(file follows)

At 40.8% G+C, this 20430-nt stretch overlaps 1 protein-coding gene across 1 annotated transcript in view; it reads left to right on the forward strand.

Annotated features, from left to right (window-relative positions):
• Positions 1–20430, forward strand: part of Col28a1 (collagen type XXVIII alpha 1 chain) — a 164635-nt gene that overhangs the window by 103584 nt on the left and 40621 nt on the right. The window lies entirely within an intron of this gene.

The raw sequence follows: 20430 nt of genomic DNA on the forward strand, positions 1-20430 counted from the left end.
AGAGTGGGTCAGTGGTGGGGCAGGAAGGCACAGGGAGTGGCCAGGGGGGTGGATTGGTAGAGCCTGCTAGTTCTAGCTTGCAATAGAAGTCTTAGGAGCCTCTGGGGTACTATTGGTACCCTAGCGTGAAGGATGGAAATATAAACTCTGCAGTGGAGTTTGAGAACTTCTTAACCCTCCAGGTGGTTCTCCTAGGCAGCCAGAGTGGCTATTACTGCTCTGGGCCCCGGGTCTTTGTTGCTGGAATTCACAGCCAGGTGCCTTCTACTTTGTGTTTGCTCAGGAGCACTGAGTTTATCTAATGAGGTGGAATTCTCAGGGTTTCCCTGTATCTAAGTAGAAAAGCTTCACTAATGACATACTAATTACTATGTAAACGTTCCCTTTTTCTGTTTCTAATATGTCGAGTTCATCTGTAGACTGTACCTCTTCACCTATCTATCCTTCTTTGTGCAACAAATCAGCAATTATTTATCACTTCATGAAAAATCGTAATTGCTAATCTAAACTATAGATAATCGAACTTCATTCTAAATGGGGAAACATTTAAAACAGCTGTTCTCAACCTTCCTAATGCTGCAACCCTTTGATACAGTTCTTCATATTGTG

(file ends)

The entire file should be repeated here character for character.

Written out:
At 40.8% G+C, this 20430-nt stretch overlaps 1 protein-coding gene across 1 annotated transcript in view; it reads left to right on the forward strand.

Annotated features, from left to right (window-relative positions):
• Positions 1–20430, forward strand: part of Col28a1 (collagen type XXVIII alpha 1 chain) — a 164635-nt gene that overhangs the window by 103584 nt on the left and 40621 nt on the right. The window lies entirely within an intron of this gene.

The raw sequence follows: 20430 nt of genomic DNA on the forward strand, positions 1-20430 counted from the left end.
AGAGTGGGTCAGTGGTGGGGCAGGAAGGCACAGGGAGTGGCCAGGGGGGTGGATTGGTAGAGCCTGCTAGTTCTAGCTTGCAATAGAAGTCTTAGGAGCCTCTGGGGTACTATTGGTACCCTAGCGTGAAGGATGGAAATATAAACTCTGCAGTGGAGTTTGAGAACTTCTTAACCCTCCAGGTGGTTCTCCTAGGCAGCCAGAGTGGCTATTACTGCTCTGGGCCCCGGGTCTTTGTTGCTGGAATTCACAGCCAGGTGCCTTCTACTTTGTGTTTGCTCAGGAGCACTGAGTTTATCTAATGAGGTGGAATTCTCAGGGTTTCCCTGTATCTAAGTAGAAAAGCTTCACTAATGACATACTAATTACTATGTAAACGTTCCCTTTTTCTGTTTCTAATATGTCGAGTTCATCTGTAGACTGTACCTCTTCACCTATCTATCCTTCTTTGTGCAACAAATCAGCAATTATTTATCACTTCATGAAAAATCGTAATTGCTAATCTAAACTATAGATAATCGAACTTCATTCTAAATGGGGAAACATTTAAAACAGCTGTTCTCAACCTTCCTAATGCTGCAACCCTTTGATACAGTTCTTCATATTGTG